Skinny: The third-round pick is stuck behind Calais Campbell, Brandon Williams, and Derek Wolfe, but all three are over age 30, making it likely that Wink Martindale will need to rely on Madubuike more heavily at some point, especially if the pass-rushing ability he showed at Texas A&M translates to the pros. That said, snaps are at a premium for defensive linemen in this multi-look system.

5. WR Devin Duvernay (third round)
Skinny: The organization has raved about Duvernay’s hands and physical running style, but the presence of Willie Snead and Mark Andrews — who plays more as a slot receiver than as a traditional tight end — complicates his path to early playing time. The way San Francisco used Deebo Samuel in its running game last year could offer clues for offensive coordinator Greg Roman using Duvernay.

6. S Geno Stone (seventh round)
Skinny: The seventh-round pick being this high on the list sounds odd, but there could be some earlier-than-expected playing time for the Iowa product if Martindale uses the three-safety dime package as often as he did in the second half of 2019. Of course, Stone would still be competing with DeShon Elliott and Anthony Levine for the No. 3 safety job in that scenario.

7. WR James Proche (sixth round)
Skinny: A sixth-round wide receiver lacking blazing speed or dynamic physical traits doesn’t look like a strong candidate for immediate playing time on offense, but Proche should compete for the punt returner job. There’s also the fact that Eric DeCosta traded a 2021 fifth-round pick to draft the very productive SMU product, which elevates his first-year standing a bit.

8. G Ben Bredeson (fourth round)
Skinny: A four-year starter at a Big Ten program like Michigan shouldn’t be ruled out in a crowded interior offensive line competition, but you rarely see Day 3 offensive linemen start as rookies and an abbreviated offseason only heightens that reality. A technician and competitor like Bredeson should fit well with offensive line coach Joe D’Alessandris, but his road to immediate playing time will be tough.

9. OL Tyre Phillips (third round)
Skinny: The 6-foot-5, 345-pound mauler brings upside that made him a late third-round pick, but questions about his pass protection and inexperience at guard won’t help him in the interior battle. With Andre Smith being the only veteran offensive tackle on the roster behind Pro Bowl starters Ronnie Stanley and Orlando Brown Jr., Phillips may vie for James Hurst’s old role as the swing tackle.

10. DT Broderick Washington (fifth round)
Skinny: The Ravens liked what they saw from their fifth-round pick at the Senior Bowl, but Washington didn’t show enough as a pass rusher at Texas Tech to predict a clear path to rotation snaps as a rookie. At 6-foot-3 and 305 pounds, he profiles as more of an option at the 3- and 5-technique spots where the competition is pretty tough.

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McPhee, Ravens agree to one-year deal for 2020 season

Posted on 05 May 2020 by Luke Jones

After not adding an edge rusher during the 2020 draft, Ravens general manager Eric DeCosta turned to a familiar face to add viable depth to the position.

Baltimore announced a one-year agreement to re-sign outside linebacker Pernell McPhee, who returned to the team who originally drafted him last year and started seven games before a torn triceps against Seattle ended his 2019 season. McPhee, 31, finished tied for third on the team with three sacks and tied for fifth with six quarterback hits while effectively setting the edge against the run.

McPhee’s injury pushed 2019 third-round pick Jaylon Ferguson into a starting role in the second half of the season, but the veteran was able to revitalize his career after failing to register a sack in 13 games for Washington a year earlier. Selected by the Ravens in the fifth round of the 2011 draft out of Mississippi State, McPhee relished the opportunity to return to the place he won a Super Bowl and spent the first four seasons of his career, signing a one-year, $1.03 million last May.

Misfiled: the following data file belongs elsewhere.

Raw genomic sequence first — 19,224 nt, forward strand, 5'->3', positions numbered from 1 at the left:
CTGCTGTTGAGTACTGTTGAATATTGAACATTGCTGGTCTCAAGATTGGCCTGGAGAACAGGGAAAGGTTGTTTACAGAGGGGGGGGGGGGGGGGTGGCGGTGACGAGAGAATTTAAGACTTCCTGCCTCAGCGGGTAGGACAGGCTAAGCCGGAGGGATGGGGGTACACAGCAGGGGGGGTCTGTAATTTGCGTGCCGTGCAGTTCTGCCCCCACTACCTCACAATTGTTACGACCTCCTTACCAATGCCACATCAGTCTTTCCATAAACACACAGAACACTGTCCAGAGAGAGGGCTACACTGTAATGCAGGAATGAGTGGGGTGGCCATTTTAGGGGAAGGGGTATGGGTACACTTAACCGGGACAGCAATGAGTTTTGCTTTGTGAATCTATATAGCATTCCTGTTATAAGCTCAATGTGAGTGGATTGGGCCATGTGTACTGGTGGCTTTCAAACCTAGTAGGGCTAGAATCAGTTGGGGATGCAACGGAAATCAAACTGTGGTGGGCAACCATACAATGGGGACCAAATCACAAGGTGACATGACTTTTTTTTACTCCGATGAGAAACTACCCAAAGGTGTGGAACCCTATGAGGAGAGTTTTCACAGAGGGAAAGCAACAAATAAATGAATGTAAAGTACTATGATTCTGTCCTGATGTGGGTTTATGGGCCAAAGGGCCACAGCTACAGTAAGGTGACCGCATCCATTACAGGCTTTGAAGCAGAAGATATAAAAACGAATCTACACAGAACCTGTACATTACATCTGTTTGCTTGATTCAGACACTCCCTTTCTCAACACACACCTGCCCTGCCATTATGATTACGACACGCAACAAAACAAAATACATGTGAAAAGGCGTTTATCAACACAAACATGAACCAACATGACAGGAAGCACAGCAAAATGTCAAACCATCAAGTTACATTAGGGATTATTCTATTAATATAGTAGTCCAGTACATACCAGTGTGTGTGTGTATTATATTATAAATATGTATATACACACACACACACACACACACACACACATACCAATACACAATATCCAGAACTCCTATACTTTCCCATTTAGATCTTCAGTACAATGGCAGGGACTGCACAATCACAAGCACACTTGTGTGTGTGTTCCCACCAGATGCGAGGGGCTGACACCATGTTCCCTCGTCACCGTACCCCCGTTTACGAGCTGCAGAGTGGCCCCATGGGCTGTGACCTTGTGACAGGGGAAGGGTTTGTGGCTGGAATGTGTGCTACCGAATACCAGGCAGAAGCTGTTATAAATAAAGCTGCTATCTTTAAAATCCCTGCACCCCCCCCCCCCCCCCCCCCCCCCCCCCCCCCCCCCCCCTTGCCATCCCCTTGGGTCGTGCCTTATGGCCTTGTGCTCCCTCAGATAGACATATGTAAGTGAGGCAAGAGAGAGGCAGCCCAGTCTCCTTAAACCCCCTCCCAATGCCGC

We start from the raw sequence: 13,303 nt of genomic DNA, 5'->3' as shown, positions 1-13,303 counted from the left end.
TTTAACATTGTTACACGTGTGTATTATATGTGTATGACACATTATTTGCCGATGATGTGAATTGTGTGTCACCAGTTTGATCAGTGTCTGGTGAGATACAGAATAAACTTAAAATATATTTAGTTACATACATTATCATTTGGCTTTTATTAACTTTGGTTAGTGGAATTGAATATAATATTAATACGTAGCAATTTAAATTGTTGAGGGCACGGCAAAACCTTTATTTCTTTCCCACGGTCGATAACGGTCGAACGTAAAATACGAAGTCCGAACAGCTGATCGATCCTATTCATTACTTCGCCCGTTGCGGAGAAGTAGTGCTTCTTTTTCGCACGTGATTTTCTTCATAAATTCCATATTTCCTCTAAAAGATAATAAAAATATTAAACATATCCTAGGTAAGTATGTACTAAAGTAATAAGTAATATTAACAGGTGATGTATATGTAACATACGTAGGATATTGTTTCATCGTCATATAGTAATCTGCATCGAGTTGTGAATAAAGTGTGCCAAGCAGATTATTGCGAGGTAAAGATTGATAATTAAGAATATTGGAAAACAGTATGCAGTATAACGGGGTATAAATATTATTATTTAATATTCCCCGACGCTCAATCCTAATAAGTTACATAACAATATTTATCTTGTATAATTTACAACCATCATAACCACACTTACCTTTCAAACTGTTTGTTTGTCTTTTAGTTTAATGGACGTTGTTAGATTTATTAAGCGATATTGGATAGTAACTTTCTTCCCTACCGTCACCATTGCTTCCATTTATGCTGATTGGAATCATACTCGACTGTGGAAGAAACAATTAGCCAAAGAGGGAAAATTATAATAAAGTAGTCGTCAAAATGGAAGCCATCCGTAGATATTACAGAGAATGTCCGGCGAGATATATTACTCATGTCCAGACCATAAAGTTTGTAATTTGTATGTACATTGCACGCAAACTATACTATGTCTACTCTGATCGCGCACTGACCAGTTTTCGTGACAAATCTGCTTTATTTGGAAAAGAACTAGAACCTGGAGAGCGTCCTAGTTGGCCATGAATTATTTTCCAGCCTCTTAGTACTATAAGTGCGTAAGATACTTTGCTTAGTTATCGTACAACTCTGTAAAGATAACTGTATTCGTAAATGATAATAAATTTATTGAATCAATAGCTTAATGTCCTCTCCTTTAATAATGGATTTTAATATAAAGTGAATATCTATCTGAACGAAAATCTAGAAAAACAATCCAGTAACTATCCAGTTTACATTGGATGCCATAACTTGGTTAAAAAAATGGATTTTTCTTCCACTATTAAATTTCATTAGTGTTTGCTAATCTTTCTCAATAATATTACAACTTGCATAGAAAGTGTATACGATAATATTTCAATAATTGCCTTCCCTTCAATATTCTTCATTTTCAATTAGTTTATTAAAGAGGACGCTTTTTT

“He wanted to prove himself. He wanted to get back on track and demonstrate that he still could play,” said head coach John Harbaugh after McPhee’s season-ending injury last October. “And to do it here, to be the leader that he was, he’s been instrumental. He’s been instrumental with the young guys. He’s been a very good player for us.

“I see no reason why he can’t recover from a triceps injury and be back next year stronger than ever.”

With Pro Bowl outside linebacker Matthew Judon continuing to man the strong side after receiving the franchise tag earlier this offseason, the trio of McPhee, Ferguson, and Jihad Ward are likely to compete for the starting rush linebacker job. Regardless of how the rotation plays out, the Ravens would like to keep McPhee on a more limited snap count after he averaged a career-high 42.5 defensive snaps per game through the first six weeks of 2019 as an edge defender and an inside rusher in passing situations.

Over nine NFL seasons, McPhee has collected 34 sacks, six forced fumbles, and 15 pass breakups in 116 games.

In other roster news, the Ravens have signed 2020 fifth-round defensive tackle Broderick Washington, the first of their 10 draft picks to ink his rookie contract.

Baltimore also signed the following undrafted free agents: Utah defensive back Josh Nurse, Elon defensive end Marcus Willoughby, Tennessee-Martin wide receiver Jaylon Moore, Northern Arizona cornerback Khalil Dorsey, Tennessee safety Nigel Warrior, and Georgia tight end Eli Wolf. The Ravens have officially added 14 rookie free agents since the conclusion of the draft.

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What to expect from Ravens’ 2020 draft picks

Posted on 25 April 2020 by Luke Jones

The picks are in for the 2020 draft, so what can we expect from the Ravens’ 10 selections?

Time will tell whether the NFL will have anything resembling a regular training camp and a 2020 season starting on time, but below is an early look at how each rookie fits now and in the future:

LB Patrick Queen
Drafted: First round (28th overall) from LSU
2020 projected role: Joining Ray Lewis and C.J. Mosley as the only inside linebackers to be drafted in the first round by the Ravens, Queen should start from Day 1, most likely as the weak-side backer whose coverage ability will keep him on the field for virtually every defensive snap.